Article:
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Speech Language Pathologist Salary & Career Outlook

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Speech-language pathologists work with individuals with communication disorders to diagnose and treat these conditions. They may also work with children and adults to prevent such situations from arising in the first place.

The Bureau of Labor Statistics projects the continual increase in the demand for speech-language pathologists nationwide to be way higher than the average increase for other occupations.

Additionally, professionals in the field also earn an impressive salary. Naturally, these salary figures tend to vary based on several factors. Below, we provide a general overview of the annual average wages for speech-language technologists nationwide, along with specific characteristics that can influence these figures.

Speech-Language Pathologist Salary Overview

The annual median salary for speech-language pathologists is $84,140. This is according to data provided by the Bureau of Labor Statistics. According to a survey of more than 67,000 speech-language pathologists all over the country carried out by Indeed, the annual average salary for a speech-language pathologist is $119,032.

Another listing platform, ***Glassdoor,***specifies the annual salary for SLPs to be $102,894.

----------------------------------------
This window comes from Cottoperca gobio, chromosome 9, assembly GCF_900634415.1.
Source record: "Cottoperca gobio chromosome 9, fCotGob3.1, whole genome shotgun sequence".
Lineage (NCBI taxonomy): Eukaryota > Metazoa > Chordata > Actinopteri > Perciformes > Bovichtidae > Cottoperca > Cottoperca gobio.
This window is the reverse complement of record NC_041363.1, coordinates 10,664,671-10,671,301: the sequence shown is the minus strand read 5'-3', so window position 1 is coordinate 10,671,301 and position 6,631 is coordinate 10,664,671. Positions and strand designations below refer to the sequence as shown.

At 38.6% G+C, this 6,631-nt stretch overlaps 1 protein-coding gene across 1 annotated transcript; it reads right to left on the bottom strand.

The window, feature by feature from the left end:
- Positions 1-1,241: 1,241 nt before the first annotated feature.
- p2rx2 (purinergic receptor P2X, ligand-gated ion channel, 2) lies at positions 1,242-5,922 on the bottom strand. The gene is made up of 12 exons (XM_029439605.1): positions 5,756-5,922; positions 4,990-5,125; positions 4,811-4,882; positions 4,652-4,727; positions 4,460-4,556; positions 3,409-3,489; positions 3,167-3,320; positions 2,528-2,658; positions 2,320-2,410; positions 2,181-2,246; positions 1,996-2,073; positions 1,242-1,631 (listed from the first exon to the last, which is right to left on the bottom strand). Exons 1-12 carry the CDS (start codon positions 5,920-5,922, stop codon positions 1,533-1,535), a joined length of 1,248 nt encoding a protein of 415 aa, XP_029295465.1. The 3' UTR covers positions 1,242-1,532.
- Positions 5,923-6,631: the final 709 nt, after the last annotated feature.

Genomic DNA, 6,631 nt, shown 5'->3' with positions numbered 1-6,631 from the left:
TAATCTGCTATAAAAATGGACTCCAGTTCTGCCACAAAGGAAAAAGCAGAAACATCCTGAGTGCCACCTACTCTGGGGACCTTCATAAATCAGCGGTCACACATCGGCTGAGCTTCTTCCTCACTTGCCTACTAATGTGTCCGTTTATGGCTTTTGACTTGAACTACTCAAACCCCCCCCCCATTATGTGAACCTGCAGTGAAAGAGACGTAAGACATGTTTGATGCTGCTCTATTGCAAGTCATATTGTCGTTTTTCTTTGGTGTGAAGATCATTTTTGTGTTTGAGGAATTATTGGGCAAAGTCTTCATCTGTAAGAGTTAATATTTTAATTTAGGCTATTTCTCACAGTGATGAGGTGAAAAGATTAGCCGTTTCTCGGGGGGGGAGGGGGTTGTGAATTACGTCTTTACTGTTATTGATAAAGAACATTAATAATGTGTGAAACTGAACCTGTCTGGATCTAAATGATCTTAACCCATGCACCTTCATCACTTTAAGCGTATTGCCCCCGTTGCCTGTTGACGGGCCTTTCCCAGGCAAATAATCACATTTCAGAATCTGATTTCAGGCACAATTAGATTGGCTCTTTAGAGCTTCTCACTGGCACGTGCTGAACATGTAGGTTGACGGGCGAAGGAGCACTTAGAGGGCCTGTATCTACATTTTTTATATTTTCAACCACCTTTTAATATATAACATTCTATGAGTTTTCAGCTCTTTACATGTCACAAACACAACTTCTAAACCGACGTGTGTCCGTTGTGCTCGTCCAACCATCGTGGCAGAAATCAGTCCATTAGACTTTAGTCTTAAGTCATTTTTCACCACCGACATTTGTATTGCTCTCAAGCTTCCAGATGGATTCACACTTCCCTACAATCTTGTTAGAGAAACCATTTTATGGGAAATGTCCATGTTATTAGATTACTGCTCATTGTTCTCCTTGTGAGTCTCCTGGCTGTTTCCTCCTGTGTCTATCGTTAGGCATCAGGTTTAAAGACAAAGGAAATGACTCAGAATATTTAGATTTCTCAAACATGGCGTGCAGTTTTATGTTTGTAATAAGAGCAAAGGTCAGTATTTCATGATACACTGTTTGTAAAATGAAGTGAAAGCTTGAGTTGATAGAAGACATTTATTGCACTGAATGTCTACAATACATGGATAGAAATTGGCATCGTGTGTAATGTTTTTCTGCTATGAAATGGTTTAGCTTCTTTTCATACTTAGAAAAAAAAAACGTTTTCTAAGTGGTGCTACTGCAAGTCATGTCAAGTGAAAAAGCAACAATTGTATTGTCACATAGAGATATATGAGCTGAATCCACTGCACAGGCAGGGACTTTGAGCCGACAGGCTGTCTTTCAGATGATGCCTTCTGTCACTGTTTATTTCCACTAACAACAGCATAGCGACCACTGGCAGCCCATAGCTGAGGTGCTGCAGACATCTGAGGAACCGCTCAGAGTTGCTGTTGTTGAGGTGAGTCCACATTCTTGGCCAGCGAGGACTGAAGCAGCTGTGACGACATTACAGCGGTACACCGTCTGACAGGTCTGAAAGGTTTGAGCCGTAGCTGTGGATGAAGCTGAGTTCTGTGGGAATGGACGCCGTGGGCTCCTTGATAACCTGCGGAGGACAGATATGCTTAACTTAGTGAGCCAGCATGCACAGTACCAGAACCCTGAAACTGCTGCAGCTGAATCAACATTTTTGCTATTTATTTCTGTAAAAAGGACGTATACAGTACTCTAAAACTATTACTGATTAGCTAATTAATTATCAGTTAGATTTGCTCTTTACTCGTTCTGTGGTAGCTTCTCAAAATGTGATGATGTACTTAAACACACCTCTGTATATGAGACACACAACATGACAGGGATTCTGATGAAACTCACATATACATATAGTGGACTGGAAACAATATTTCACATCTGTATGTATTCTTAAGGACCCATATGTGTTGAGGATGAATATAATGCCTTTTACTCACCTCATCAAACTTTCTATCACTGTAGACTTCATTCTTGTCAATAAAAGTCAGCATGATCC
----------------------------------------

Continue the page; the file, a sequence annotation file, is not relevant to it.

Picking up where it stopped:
The same data from the Bureau of Labor Statistics showed that speech-language pathologists in the top 10% of earners will take home an annual average salary of more than $126,680.

In comparison, those in the bottom 10% will earn an average yearly salary of $56,370.

Factors Affecting Speech-Language Pathologist Salary

Several factors can contribute to where a speech-language pathologist falls in the salary spectrum. One of these is experience.

Speech-language pathologists who have been on the job for longer tend to earn more than those just starting. Not only are they valued more by some employers, but they would also have had numerous chances to position themselves for a higher salary.

Another essential factor to consider is location. Some states are known to have a higher annual average salary for SLPs than others. In fact, in the same state, some areas are better suited for a career in speech-language pathology than others.

As one would expect, the work environment and the specific industry where a speech-language pathologist works will also contribute to how much they make every year.

Other key factors include certification and business type (whether or not a SLP owns their own business).

Speech-Language Pathologist Salary by Work Environment

According to the Bureau of Labor Statistics, speech-language pathologists who work in nursing and residential care facilities make the most money, with an annual average salary of $101,320. They are followed by SLPs who work in state, local, and private hospitals. This group makes an average yearly salary of $96,830.

SLPs who work in the offices of physical, occupational, and speech therapists and audiologists earn an annual average salary of $93,600.

Lastly, an SLP working in state, local, and private educational services takes home an annual average salary of $77,310.

Speech-Language Pathologist Salary by State